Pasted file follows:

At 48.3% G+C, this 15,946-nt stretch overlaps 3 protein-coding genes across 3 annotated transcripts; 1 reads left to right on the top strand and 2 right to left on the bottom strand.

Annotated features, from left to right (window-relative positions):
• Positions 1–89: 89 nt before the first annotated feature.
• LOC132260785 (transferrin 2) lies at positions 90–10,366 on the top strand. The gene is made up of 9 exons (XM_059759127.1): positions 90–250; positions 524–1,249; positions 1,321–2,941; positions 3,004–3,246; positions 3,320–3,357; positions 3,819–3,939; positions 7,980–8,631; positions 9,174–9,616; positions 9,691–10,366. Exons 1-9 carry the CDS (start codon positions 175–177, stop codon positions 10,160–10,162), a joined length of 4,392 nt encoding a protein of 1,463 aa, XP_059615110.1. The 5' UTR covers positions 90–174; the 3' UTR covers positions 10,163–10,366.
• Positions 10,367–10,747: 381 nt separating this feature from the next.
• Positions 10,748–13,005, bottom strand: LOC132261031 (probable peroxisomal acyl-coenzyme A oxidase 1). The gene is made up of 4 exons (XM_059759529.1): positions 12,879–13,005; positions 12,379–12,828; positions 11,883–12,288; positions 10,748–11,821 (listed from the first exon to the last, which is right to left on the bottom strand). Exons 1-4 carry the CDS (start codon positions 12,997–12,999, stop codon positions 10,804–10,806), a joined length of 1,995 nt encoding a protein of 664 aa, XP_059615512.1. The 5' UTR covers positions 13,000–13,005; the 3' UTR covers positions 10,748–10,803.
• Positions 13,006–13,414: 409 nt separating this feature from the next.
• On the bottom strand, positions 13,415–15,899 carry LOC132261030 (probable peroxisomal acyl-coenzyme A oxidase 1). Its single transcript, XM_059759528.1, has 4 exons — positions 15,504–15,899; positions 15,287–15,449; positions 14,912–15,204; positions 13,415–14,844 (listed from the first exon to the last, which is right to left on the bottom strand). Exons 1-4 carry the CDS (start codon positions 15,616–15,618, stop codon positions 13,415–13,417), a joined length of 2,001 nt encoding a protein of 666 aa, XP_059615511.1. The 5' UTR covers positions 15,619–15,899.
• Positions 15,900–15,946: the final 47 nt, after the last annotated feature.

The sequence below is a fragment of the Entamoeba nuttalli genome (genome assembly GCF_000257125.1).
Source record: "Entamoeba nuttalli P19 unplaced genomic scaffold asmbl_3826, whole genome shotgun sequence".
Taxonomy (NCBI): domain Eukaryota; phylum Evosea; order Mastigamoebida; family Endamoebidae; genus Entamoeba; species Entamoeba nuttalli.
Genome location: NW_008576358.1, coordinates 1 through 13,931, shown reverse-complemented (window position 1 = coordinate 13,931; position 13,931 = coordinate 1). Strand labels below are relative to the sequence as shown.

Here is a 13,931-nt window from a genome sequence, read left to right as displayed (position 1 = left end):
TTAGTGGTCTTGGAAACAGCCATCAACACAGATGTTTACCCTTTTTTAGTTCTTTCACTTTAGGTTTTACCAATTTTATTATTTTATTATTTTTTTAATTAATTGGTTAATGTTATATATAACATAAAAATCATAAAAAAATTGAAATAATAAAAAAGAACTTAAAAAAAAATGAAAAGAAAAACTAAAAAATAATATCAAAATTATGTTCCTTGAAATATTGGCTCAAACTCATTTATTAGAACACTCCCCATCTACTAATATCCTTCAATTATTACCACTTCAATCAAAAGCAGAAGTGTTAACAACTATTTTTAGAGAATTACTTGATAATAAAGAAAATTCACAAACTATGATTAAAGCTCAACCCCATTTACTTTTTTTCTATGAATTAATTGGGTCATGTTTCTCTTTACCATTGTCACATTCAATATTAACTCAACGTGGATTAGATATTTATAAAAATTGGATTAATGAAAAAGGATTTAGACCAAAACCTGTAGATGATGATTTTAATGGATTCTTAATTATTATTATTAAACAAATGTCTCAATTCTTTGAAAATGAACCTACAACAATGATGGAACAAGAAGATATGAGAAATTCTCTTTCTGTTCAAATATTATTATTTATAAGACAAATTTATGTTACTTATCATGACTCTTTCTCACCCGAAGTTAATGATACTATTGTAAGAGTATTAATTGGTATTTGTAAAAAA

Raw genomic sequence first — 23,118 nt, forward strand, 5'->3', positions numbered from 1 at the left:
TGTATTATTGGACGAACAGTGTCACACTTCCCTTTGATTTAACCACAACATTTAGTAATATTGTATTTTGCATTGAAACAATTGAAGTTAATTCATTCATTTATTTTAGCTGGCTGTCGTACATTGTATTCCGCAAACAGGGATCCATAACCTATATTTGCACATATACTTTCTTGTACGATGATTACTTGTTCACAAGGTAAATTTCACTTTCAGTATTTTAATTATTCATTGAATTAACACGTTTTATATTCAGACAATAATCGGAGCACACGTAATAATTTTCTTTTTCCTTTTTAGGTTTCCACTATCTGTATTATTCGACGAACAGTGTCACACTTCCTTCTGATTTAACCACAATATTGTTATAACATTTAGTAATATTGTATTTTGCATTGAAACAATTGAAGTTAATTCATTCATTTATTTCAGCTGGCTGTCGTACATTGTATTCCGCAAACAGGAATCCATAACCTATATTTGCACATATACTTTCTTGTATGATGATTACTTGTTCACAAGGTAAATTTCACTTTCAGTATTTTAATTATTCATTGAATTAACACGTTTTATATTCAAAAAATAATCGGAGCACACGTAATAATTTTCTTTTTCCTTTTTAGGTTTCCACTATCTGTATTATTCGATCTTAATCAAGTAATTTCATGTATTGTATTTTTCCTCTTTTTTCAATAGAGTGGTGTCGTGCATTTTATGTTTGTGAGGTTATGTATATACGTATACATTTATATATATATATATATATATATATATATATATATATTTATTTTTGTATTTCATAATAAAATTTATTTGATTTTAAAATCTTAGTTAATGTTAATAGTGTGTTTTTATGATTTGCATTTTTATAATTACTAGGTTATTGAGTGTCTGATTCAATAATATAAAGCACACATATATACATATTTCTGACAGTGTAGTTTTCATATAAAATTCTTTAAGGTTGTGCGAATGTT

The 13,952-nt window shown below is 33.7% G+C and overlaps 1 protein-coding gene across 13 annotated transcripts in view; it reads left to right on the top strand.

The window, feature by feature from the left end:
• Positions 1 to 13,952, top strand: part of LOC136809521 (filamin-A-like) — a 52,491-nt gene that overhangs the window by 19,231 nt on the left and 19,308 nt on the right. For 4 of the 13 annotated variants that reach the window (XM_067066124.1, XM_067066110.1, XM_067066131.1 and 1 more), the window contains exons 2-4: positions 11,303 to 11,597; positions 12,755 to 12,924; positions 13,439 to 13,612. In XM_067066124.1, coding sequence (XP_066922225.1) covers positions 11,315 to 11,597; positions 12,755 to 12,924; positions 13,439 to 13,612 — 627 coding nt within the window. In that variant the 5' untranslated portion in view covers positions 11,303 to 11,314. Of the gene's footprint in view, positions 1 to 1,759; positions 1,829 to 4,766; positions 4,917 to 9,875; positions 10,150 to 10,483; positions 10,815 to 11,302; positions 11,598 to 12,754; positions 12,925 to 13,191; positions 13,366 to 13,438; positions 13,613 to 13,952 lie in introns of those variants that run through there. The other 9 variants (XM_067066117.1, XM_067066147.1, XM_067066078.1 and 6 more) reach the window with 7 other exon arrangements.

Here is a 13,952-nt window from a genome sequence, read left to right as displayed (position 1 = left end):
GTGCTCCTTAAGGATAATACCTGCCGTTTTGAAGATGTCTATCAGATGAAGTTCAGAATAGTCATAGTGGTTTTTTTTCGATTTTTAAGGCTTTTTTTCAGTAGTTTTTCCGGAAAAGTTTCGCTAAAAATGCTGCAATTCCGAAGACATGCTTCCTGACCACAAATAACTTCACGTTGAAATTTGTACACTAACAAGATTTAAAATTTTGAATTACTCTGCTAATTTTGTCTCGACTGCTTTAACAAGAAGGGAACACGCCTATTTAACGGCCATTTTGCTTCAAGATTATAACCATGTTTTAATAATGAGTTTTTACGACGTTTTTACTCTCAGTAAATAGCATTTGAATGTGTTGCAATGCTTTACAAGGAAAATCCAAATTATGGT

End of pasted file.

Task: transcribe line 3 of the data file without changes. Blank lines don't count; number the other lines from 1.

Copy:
• Positions 1–89: 89 nt before the first annotated feature.